make sure that
    By the way, do you have any idea why my router must be configured to use
    the range of addresses starting with 192.168.2? The default of 192.168.1
    won't work for some reason.
     
    Charles Russell, Dec 18, 2007
    #32
  13. Funny thing happened. The router setup page has empty fields for
    hostname and for domain. When I entered local into the hostname field,
    it broke the network. Worse, when I tried to open the router to unset
    the hostname, it refused to let me log on. I ended up resetting the
    router to factory defaults and reinstalling everything.

    In retrospect, I don't see how that could happen. I was trying to reset
    the router from a computer that was hardwired to the router, using an
    explicit IP address. Why should it refuse the connection? Possibilities
    that occur to me are 1) a bug in the router software or 2) in my panic
    when I realized I had broken the internet connection for my wife's brand
    new laptop, perhaps I did something silly without noticing it. I suppose
    I should see if the experiment is reproducible, but I am not eager to
    try until sometime after Christmas when I have some time on my hands.
    Any comments?
     
    Charles Russell, Dec 18, 2007
    #33
  14. Charles Russell wrote:
    perhaps I did something silly without noticing it.

    Like typing "local" into the wrong field? Which occurs to me after
    re-reading my last post.
     
    Charles Russell, Dec 18, 2007
    #34
  15. Charles Russell

    david Guest

    DHCP is not DNS.
     
    david, Dec 19, 2007
    #35
  16. I can't figure out how to get name resolution for computers on my home
    On the contrary: DHCP is simpler because it requires no configuration at
    all (so your laptop will get its IP on your home network just like it
    does at your favorite cyber café).


    Stefan
     
    Stefan Monnier, Dec 23, 2007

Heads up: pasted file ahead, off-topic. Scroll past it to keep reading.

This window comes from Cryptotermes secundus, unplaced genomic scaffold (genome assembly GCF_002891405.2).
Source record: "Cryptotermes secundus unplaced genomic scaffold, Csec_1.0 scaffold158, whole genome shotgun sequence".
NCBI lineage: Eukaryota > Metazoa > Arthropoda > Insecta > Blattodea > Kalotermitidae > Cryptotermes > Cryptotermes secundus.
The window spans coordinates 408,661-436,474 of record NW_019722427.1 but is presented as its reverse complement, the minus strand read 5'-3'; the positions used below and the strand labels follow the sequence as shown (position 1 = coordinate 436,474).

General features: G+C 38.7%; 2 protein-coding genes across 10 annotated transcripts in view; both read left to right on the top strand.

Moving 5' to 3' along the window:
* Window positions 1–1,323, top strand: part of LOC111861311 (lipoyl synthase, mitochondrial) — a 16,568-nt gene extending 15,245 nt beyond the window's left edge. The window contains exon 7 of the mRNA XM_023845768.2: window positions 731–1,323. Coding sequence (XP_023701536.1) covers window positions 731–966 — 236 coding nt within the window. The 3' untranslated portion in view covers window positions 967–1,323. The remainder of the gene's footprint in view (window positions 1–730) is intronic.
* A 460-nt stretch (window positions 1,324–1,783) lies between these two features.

#36
  17. I can't figure out how to get name resolution for computers on my home WLAN,
    Complain to Linksys about the lack of this feature.

    And then install a better firmware into your machine: I recommend
    OpenWRT (www.openwrt.org), tho I've had to use dd-wrt instead on
    a recent wrt54g because it has too little ROM&RAM to
    accomodate OpenWRT.

    Those third party firmwares use typically dnsmasq as the combined
    DHCP&DNS server, which does just what you ask for.


    Stefan
     
    Stefan Monnier, Dec 23, 2007
    #37
  18. Charles Russell

    Frank Hahn Guest

    Typically, the stock firmware in the Linksys WRT54G does not allow you
    to assign IP addresses to a MAC address. I have updated the Linksys firmware
    with third party firmware so I can do this.

    I am presently using firmware from here:

    http://www.thibor.co.uk/

    The version is:

    Hyperwrt 2.1b1 + Thibor15c

    The version you download depends on the version of the Linksys WRT54G.

    On the Linux machine, I just run a forwarding DNS. It resolves my
    names locally and then sends all other requests to my ISP. I let the
    Linksys set the DNS addresses for all of the machines on my local
    network.
     
    Frank Hahn, Dec 25, 2007
    #38